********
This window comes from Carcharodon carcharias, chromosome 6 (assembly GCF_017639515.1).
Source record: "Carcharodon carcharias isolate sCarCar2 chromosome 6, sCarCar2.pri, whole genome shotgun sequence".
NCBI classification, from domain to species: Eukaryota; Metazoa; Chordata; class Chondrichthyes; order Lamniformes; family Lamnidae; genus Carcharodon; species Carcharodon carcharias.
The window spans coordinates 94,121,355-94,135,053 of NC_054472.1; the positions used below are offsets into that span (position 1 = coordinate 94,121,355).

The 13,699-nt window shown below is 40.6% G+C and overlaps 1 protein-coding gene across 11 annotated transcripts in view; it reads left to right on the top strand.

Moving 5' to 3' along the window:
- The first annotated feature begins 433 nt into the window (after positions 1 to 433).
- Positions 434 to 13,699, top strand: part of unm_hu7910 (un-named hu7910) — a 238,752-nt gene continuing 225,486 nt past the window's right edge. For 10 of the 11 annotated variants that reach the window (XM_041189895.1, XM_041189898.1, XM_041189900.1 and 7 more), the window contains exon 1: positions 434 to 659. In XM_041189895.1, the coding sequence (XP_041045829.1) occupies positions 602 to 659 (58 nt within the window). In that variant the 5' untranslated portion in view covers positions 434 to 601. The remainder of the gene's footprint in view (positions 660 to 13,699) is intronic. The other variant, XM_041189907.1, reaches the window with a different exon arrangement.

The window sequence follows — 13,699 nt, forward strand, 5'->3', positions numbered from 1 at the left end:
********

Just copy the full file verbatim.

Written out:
This window comes from Carcharodon carcharias, chromosome 6 (assembly GCF_017639515.1).
Source record: "Carcharodon carcharias isolate sCarCar2 chromosome 6, sCarCar2.pri, whole genome shotgun sequence".
NCBI classification, from domain to species: Eukaryota; Metazoa; Chordata; class Chondrichthyes; order Lamniformes; family Lamnidae; genus Carcharodon; species Carcharodon carcharias.
The window spans coordinates 94,121,355-94,135,053 of NC_054472.1; the positions used below are offsets into that span (position 1 = coordinate 94,121,355).

The 13,699-nt window shown below is 40.6% G+C and overlaps 1 protein-coding gene across 11 annotated transcripts in view; it reads left to right on the top strand.

Moving 5' to 3' along the window:
- The first annotated feature begins 433 nt into the window (after positions 1 to 433).
- Positions 434 to 13,699, top strand: part of unm_hu7910 (un-named hu7910) — a 238,752-nt gene continuing 225,486 nt past the window's right edge. For 10 of the 11 annotated variants that reach the window (XM_041189895.1, XM_041189898.1, XM_041189900.1 and 7 more), the window contains exon 1: positions 434 to 659. In XM_041189895.1, the coding sequence (XP_041045829.1) occupies positions 602 to 659 (58 nt within the window). In that variant the 5' untranslated portion in view covers positions 434 to 601. The remainder of the gene's footprint in view (positions 660 to 13,699) is intronic. The other variant, XM_041189907.1, reaches the window with a different exon arrangement.

The window sequence follows — 13,699 nt, forward strand, 5'->3', positions numbered from 1 at the left end: